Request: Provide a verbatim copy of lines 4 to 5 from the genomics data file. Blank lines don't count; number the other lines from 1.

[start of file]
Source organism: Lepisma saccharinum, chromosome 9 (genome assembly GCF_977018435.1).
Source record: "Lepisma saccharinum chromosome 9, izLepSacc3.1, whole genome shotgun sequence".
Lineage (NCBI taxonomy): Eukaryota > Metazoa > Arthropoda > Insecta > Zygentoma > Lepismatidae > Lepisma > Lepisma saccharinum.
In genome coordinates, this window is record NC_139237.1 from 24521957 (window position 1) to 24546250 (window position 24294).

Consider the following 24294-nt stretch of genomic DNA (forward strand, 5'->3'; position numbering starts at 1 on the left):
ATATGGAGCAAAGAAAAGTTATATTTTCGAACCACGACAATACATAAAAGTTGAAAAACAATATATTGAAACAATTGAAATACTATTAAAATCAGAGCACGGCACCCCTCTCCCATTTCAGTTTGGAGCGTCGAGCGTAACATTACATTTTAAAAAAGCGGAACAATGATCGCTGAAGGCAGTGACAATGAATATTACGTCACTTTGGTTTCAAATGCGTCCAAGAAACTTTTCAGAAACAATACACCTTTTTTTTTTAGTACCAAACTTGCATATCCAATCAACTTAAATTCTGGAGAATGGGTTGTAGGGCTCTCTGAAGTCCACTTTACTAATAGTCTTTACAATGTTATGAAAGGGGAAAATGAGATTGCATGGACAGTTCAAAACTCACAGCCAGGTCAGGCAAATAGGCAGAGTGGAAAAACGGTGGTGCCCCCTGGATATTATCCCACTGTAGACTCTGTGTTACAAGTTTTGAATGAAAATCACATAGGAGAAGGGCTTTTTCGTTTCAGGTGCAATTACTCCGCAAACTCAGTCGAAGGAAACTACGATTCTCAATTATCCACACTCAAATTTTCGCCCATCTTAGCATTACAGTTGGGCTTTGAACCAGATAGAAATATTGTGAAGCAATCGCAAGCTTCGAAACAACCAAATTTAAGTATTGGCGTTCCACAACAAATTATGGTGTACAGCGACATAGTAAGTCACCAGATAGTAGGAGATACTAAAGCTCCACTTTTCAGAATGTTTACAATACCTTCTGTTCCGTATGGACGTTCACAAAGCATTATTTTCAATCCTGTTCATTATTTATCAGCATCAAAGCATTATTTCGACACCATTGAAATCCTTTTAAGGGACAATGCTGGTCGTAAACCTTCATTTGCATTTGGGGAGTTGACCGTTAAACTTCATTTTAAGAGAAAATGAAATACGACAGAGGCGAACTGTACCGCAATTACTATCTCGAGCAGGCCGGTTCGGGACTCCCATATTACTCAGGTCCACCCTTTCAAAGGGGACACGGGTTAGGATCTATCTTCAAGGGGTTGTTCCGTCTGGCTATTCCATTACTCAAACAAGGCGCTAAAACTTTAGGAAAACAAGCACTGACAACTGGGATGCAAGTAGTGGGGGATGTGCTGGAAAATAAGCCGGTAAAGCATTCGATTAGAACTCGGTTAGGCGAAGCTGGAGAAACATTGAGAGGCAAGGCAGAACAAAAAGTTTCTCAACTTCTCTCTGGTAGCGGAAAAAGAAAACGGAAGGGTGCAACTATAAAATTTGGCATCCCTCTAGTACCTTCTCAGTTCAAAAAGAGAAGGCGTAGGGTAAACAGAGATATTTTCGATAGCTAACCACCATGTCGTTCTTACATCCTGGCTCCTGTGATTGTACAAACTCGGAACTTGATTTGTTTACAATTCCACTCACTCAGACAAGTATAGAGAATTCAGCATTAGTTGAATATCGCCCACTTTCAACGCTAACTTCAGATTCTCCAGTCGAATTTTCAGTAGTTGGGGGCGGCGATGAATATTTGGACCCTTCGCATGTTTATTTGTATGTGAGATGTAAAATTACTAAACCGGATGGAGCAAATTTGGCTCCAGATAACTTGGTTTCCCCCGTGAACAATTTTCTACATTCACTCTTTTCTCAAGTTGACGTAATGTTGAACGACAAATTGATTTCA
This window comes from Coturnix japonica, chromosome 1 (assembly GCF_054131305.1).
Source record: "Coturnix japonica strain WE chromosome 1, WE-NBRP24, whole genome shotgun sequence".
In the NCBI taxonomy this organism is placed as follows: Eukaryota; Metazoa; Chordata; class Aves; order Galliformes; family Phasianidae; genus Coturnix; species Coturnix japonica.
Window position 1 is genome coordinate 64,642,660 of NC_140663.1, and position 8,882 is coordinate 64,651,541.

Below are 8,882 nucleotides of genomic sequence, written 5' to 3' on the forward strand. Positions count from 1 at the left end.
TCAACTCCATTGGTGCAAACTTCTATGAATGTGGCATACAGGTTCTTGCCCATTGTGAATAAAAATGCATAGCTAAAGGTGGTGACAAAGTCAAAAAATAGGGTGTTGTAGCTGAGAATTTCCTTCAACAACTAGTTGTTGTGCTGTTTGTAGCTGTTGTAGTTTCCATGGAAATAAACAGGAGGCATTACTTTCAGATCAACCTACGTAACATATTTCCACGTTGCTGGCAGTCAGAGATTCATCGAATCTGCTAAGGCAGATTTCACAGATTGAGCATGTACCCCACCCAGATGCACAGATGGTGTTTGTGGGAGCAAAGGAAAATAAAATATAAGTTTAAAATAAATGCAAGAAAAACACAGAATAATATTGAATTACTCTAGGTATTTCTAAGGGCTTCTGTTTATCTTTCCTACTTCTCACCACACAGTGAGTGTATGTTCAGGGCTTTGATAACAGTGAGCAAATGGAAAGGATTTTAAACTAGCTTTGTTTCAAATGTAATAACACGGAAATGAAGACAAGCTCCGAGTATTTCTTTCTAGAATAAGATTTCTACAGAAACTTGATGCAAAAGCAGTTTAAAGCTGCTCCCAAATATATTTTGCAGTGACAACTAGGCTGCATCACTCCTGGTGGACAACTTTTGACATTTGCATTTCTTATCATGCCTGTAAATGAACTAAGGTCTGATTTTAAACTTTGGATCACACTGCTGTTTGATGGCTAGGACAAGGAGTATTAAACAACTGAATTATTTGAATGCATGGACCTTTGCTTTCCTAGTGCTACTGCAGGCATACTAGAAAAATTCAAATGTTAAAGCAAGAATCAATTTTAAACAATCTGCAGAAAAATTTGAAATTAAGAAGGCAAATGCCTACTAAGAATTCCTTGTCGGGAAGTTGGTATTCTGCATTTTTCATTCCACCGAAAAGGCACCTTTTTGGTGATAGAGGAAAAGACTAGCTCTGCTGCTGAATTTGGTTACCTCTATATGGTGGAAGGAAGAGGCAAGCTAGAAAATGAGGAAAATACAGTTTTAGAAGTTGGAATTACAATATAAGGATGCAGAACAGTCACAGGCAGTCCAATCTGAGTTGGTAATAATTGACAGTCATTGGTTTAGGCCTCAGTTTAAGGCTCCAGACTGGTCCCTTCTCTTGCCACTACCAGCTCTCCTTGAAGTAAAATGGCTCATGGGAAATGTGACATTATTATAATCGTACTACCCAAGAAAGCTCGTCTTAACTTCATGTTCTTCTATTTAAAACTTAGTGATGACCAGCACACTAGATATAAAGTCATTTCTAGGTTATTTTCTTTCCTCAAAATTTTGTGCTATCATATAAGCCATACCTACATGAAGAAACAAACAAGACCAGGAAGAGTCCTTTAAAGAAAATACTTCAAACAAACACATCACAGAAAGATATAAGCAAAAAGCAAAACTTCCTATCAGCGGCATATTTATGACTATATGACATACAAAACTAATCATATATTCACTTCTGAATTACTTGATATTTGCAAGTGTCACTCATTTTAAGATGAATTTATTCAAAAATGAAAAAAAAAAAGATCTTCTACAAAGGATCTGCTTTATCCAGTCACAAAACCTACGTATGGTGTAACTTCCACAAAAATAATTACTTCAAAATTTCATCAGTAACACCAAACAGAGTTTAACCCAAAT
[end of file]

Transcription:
In genome coordinates, this window is record NC_139237.1 from 24521957 (window position 1) to 24546250 (window position 24294).

Consider the following 24294-nt stretch of genomic DNA (forward strand, 5'->3'; position numbering starts at 1 on the left):